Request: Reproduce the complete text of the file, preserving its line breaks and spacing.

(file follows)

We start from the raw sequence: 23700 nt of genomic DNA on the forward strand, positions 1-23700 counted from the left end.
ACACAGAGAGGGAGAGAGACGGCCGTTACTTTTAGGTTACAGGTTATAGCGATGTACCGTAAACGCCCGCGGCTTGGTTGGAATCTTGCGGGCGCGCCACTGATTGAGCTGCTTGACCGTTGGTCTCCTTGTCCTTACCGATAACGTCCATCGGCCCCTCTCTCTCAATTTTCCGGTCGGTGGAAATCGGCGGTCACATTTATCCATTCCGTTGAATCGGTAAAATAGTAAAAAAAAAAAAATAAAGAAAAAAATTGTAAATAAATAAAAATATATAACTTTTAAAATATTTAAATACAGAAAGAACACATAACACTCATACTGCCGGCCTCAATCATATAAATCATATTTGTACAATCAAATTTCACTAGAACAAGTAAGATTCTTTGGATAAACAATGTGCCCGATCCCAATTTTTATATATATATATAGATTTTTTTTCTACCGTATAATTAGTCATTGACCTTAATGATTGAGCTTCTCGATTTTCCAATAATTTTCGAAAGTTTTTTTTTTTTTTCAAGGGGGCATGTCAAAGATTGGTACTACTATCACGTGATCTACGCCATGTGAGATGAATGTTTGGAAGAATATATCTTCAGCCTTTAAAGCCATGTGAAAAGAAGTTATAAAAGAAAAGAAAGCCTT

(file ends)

We start from the raw sequence: 23700 nt of genomic DNA on the forward strand, positions 1-23700 counted from the left end.
ACACAGAGAGGGAGAGAGACGGCCGTTACTTTTAGGTTACAGGTTATAGCGATGTACCGTAAACGCCCGCGGCTTGGTTGGAATCTTGCGGGCGCGCCACTGATTGAGCTGCTTGACCGTTGGTCTCCTTGTCCTTACCGATAACGTCCATCGGCCCCTCTCTCTCAATTTTCCGGTCGGTGGAAATCGGCGGTCACATTTATCCATTCCGTTGAATCGGTAAAATAGTAAAAAAAAAAAAATAAAGAAAAAAATTGTAAATAAATAAAAATATATAACTTTTAAAATATTTAAATACAGAAAGAACACATAACACTCATACTGCCGGCCTCAATCATATAAATCATATTTGTACAATCAAATTTCACTAGAACAAGTAAGATTCTTTGGATAAACAATGTGCCCGATCCCAATTTTTATATATATATATAGATTTTTTTTCTACCGTATAATTAGTCATTGACCTTAATGATTGAGCTTCTCGATTTTCCAATAATTTTCGAAAGTTTTTTTTTTTTTTCAAGGGGGCATGTCAAAGATTGGTACTACTATCACGTGATCTACGCCATGTGAGATGAATGTTTGGAAGAATATATCTTCAGCCTTTAAAGCCATGTGAAAAGAAGTTATAAAAGAAAAGAAAGCCTT